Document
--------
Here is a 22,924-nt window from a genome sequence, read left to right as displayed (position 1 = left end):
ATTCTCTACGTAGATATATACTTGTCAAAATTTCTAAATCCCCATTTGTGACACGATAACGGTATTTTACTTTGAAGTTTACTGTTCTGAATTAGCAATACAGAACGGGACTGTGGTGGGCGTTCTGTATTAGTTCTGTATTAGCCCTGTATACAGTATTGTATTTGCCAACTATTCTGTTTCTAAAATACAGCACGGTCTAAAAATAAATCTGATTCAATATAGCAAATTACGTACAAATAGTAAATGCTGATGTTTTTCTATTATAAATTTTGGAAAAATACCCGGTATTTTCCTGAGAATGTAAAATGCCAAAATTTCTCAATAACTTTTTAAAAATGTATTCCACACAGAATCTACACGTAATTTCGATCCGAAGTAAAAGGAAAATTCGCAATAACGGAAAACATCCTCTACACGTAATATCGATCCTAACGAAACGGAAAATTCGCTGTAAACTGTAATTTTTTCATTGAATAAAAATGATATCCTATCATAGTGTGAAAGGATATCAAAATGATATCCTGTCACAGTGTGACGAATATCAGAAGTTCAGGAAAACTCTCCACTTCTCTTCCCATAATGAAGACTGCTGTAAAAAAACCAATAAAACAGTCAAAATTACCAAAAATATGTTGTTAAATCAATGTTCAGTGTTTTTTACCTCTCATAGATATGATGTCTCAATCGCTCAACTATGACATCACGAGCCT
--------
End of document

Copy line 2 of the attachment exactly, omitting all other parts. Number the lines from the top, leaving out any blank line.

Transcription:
ATTCTCTACGTAGATATATACTTGTCAAAATTTCTAAATCCCCATTTGTGACACGATAACGGTATTTTACTTTGAAGTTTACTGTTCTGAATTAGCAATACAGAACGGGACTGTGGTGGGCGTTCTGTATTAGTTCTGTATTAGCCCTGTATACAGTATTGTATTTGCCAACTATTCTGTTTCTAAAATACAGCACGGTCTAAAAATAAATCTGATTCAATATAGCAAATTACGTACAAATAGTAAATGCTGATGTTTTTCTATTATAAATTTTGGAAAAATACCCGGTATTTTCCTGAGAATGTAAAATGCCAAAATTTCTCAATAACTTTTTAAAAATGTATTCCACACAGAATCTACACGTAATTTCGATCCGAAGTAAAAGGAAAATTCGCAATAACGGAAAACATCCTCTACACGTAATATCGATCCTAACGAAACGGAAAATTCGCTGTAAACTGTAATTTTTTCATTGAATAAAAATGATATCCTATCATAGTGTGAAAGGATATCAAAATGATATCCTGTCACAGTGTGACGAATATCAGAAGTTCAGGAAAACTCTCCACTTCTCTTCCCATAATGAAGACTGCTGTAAAAAAACCAATAAAACAGTCAAAATTACCAAAAATATGTTGTTAAATCAATGTTCAGTGTTTTTTACCTCTCATAGATATGATGTCTCAATCGCTCAACTATGACATCACGAGCCT